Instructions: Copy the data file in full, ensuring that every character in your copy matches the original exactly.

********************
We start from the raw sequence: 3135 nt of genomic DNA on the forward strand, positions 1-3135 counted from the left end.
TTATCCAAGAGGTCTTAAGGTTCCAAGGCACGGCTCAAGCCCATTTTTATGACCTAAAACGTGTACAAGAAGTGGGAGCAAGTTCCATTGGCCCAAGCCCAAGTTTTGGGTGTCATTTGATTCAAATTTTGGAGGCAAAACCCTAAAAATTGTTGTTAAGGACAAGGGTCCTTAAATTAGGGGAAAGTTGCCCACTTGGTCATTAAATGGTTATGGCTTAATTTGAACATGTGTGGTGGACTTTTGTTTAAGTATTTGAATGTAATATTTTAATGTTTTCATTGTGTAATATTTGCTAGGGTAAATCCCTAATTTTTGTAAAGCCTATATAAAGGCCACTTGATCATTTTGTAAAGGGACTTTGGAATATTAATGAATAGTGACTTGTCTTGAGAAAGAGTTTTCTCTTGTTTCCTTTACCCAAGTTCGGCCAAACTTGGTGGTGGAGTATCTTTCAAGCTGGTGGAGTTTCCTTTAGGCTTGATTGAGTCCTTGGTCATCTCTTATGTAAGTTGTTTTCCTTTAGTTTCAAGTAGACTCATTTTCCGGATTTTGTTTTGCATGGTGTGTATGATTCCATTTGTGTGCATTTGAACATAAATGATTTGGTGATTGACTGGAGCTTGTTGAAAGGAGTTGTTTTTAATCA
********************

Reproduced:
We start from the raw sequence: 3135 nt of genomic DNA on the forward strand, positions 1-3135 counted from the left end.
TTATCCAAGAGGTCTTAAGGTTCCAAGGCACGGCTCAAGCCCATTTTTATGACCTAAAACGTGTACAAGAAGTGGGAGCAAGTTCCATTGGCCCAAGCCCAAGTTTTGGGTGTCATTTGATTCAAATTTTGGAGGCAAAACCCTAAAAATTGTTGTTAAGGACAAGGGTCCTTAAATTAGGGGAAAGTTGCCCACTTGGTCATTAAATGGTTATGGCTTAATTTGAACATGTGTGGTGGACTTTTGTTTAAGTATTTGAATGTAATATTTTAATGTTTTCATTGTGTAATATTTGCTAGGGTAAATCCCTAATTTTTGTAAAGCCTATATAAAGGCCACTTGATCATTTTGTAAAGGGACTTTGGAATATTAATGAATAGTGACTTGTCTTGAGAAAGAGTTTTCTCTTGTTTCCTTTACCCAAGTTCGGCCAAACTTGGTGGTGGAGTATCTTTCAAGCTGGTGGAGTTTCCTTTAGGCTTGATTGAGTCCTTGGTCATCTCTTATGTAAGTTGTTTTCCTTTAGTTTCAAGTAGACTCATTTTCCGGATTTTGTTTTGCATGGTGTGTATGATTCCATTTGTGTGCATTTGAACATAAATGATTTGGTGATTGACTGGAGCTTGTTGAAAGGAGTTGTTTTTAATCA